This case underscores the importance of ensuring that transaction agreements are developed with care and precision. Most of the time, a transaction contract is offered by the employer. This will be done in the context of a “non-prejudice” conversation or correspondence. In the most recent case of Genrec Engineering (Pty) Ltd v Metal and Engineering Industries Bargaining Council e.a.  ZALCJHB 213 (June 17, 2016), the employer instructed its employees to participate in a beE actions incentive presentation. A number of employees (already notified in writing at the time) refused to do so and were then dismissed. Employees questioned the fairness of layoffs. In the arbitration proceedings that followed, the arbitrator found that the dismissals were materially unfair and ordered reinstatement (without cross-payment). The employer tried to verify the sentence. However, the parties agreed to the annulment of the award, as the minutes of the arbitration procedure had been deleted by the bargaining board. A second arbitration was brought before a new arbitrator, after which the parties returned to mediation.
As part of the mediation process, the parties entered into a transaction agreement. The agreement provided, among other things, that the employer would reinstate employees “effective September 19, 2011.” What remained to be determined by the arbitrator was the amount of compensation reimbursed. In 2012, the arbitrator retroactively assigned staff members, from the date of their dismissal in February 2006 to the date of their reinstatement in 2011. Transaction agreements contain very legalistic language and can refer to sections of laws and regulations that you may never have heard of. You need to understand the impact of the agreement because you are deranging certain rights, so it is a legal obligation that you will receive professional advice on what the agreement means and how it will impact you. It is also required by law for your advisor to sign the agreement to confirm that the appropriate advice has been given. An employer will propose a settlement contract to prevent a worker from complaining to a court after being dismissed. As a general rule, the employer proposes that the worker enter into an agreement for a sum of money.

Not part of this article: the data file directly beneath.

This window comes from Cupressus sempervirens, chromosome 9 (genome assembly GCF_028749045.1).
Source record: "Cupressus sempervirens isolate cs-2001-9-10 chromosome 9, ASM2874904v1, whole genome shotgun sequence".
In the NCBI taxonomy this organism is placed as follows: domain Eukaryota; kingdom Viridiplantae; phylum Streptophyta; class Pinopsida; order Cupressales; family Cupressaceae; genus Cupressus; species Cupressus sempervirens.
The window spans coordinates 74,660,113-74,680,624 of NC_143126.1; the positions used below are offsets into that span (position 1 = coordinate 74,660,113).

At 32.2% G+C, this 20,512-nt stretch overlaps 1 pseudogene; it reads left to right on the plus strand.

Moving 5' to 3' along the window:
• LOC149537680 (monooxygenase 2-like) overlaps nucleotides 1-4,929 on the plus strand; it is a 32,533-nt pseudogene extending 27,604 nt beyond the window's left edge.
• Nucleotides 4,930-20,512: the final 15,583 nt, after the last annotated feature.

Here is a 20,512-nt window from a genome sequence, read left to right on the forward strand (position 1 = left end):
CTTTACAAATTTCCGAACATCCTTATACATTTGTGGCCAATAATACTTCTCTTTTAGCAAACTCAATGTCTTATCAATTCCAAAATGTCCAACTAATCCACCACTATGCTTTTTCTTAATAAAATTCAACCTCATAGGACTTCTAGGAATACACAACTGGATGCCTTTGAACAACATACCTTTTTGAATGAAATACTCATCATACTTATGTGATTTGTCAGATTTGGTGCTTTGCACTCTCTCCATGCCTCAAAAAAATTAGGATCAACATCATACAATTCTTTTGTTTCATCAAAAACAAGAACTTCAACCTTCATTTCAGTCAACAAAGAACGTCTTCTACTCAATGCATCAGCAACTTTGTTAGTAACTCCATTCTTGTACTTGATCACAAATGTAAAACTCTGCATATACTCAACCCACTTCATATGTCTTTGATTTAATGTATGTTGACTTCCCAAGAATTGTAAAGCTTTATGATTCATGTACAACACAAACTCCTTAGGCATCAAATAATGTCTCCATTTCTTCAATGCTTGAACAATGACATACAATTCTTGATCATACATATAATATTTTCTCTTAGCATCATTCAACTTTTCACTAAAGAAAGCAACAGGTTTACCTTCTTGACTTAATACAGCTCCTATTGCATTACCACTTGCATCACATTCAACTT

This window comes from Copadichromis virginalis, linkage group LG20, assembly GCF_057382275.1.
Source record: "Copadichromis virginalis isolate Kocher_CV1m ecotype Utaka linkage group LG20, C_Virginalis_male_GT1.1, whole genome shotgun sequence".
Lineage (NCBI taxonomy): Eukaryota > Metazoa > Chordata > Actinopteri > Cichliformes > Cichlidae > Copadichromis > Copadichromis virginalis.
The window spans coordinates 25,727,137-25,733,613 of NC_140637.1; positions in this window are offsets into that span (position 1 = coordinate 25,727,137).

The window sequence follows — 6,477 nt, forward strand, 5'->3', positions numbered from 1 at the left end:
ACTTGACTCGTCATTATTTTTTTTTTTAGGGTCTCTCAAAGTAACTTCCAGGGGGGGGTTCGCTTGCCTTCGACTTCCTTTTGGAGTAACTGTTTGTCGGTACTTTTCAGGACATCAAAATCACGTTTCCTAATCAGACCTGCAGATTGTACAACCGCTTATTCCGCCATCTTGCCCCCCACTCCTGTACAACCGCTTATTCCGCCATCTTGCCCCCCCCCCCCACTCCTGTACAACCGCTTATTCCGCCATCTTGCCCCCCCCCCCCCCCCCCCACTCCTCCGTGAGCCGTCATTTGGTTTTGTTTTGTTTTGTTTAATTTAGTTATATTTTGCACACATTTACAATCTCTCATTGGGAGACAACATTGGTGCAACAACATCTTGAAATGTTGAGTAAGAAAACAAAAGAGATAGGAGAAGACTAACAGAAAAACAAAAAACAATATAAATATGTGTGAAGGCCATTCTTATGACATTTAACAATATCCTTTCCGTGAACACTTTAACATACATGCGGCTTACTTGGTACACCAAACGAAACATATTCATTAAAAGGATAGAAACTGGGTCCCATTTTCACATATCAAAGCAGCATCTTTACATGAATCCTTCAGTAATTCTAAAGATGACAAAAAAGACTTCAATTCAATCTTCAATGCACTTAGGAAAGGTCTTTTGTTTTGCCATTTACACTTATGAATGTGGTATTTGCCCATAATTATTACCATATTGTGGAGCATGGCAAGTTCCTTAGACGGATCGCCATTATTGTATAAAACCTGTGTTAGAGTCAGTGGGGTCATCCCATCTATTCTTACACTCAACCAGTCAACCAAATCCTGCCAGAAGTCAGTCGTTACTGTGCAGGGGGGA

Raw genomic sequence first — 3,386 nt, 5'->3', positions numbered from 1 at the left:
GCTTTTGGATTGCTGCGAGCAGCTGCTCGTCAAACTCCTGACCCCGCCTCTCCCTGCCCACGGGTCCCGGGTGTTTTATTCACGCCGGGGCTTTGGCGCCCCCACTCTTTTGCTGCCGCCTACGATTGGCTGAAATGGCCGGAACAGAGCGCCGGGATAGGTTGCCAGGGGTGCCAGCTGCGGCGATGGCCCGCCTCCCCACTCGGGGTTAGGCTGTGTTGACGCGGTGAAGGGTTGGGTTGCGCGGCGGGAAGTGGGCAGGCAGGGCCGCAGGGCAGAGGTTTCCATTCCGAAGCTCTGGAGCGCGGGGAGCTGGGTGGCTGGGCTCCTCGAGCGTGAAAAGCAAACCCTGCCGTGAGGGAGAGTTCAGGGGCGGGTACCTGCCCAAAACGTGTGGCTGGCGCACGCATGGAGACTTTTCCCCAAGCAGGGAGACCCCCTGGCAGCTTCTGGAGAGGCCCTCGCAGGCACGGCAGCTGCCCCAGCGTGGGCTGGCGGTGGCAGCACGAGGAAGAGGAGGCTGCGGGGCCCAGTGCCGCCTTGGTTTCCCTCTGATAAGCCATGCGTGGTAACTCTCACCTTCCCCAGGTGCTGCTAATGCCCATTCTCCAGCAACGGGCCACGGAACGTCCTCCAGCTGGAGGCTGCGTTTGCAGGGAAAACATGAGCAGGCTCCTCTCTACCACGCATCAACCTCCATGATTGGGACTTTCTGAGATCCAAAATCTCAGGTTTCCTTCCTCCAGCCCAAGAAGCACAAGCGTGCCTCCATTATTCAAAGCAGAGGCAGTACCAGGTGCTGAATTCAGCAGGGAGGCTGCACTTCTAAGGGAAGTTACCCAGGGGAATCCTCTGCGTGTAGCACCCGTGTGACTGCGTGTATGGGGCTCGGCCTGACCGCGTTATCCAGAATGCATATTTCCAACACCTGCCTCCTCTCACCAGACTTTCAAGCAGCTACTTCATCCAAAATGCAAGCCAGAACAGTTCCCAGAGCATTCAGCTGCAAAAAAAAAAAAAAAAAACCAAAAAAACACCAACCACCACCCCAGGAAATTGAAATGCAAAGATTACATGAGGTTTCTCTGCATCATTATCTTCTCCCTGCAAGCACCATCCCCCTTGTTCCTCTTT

The debate on a possible solution can be done in a variety of ways; the employer would like to dismiss an employee. an employer may have a “protected interview” with a worker in which the employer proposes a transaction contract, usually as an alternative to a performance improvement procedure.